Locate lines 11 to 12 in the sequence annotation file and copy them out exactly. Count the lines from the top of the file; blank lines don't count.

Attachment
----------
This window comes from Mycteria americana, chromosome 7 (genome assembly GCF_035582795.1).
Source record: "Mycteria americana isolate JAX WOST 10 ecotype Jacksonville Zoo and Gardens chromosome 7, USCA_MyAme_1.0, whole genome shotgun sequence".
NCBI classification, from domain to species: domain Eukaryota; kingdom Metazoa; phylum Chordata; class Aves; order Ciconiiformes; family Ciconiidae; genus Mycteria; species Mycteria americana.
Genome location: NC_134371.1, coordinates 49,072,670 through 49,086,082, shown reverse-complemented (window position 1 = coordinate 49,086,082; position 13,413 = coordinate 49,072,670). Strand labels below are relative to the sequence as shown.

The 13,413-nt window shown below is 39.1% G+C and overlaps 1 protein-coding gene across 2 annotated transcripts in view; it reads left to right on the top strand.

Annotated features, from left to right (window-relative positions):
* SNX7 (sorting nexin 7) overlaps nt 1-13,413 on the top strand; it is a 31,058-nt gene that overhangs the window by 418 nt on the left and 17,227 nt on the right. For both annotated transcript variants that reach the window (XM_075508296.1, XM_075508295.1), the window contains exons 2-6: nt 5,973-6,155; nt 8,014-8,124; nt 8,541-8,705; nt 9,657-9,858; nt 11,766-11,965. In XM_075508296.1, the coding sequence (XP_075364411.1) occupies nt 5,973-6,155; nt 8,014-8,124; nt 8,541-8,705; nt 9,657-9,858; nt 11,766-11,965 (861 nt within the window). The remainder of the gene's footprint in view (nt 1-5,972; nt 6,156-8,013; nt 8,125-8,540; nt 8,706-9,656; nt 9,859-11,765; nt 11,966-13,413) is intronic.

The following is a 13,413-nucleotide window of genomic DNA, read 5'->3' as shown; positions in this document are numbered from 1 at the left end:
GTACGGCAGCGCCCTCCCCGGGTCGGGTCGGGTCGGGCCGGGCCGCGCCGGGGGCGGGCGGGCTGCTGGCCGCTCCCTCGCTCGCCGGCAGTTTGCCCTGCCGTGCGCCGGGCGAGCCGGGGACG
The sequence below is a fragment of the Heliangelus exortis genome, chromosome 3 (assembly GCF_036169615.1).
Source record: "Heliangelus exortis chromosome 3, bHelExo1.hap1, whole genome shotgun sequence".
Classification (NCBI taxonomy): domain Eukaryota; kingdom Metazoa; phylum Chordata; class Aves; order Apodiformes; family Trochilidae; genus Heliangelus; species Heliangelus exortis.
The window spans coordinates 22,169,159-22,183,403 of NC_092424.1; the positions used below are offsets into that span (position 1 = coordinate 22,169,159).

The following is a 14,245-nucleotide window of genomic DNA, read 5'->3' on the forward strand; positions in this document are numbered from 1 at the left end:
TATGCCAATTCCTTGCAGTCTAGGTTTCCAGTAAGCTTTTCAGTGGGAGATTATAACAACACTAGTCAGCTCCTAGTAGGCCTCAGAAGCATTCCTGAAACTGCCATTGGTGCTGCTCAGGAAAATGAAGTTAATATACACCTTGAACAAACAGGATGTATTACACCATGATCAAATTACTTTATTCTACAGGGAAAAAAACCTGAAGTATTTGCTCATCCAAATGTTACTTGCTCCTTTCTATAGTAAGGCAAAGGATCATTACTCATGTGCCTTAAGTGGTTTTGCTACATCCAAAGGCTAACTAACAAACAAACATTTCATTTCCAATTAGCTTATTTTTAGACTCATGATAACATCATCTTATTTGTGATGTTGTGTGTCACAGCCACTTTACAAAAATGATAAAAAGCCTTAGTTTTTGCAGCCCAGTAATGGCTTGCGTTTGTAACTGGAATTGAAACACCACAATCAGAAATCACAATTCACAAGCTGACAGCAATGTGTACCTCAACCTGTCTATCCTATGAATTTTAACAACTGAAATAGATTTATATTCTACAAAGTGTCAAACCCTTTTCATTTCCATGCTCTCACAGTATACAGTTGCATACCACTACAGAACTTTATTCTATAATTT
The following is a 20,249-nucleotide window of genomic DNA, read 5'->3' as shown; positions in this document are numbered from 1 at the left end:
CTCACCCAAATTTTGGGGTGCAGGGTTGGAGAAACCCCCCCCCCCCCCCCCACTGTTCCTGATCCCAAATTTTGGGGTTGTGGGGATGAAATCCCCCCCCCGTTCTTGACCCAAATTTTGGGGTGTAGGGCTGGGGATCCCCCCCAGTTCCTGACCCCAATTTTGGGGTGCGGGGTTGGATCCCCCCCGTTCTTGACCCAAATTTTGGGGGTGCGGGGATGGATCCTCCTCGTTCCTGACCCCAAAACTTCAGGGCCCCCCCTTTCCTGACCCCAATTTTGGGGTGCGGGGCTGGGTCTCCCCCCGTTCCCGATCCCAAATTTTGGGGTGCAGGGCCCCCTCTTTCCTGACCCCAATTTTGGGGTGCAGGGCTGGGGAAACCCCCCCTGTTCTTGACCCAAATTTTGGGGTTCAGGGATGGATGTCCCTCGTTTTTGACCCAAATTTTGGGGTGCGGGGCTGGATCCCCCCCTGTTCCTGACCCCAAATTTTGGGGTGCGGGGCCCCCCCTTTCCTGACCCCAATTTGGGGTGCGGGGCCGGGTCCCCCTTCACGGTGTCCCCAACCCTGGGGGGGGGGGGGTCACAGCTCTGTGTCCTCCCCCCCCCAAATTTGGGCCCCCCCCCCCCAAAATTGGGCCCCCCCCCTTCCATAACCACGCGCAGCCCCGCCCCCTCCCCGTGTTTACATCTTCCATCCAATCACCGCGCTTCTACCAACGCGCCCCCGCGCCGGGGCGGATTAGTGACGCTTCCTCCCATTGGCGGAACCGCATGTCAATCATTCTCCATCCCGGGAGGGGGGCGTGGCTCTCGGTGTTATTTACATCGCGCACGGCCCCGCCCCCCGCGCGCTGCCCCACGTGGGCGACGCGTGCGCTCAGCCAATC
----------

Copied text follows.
Source record: "Heliangelus exortis chromosome 3, bHelExo1.hap1, whole genome shotgun sequence".
Classification (NCBI taxonomy): domain Eukaryota; kingdom Metazoa; phylum Chordata; class Aves; order Apodiformes; family Trochilidae; genus Heliangelus; species Heliangelus exortis.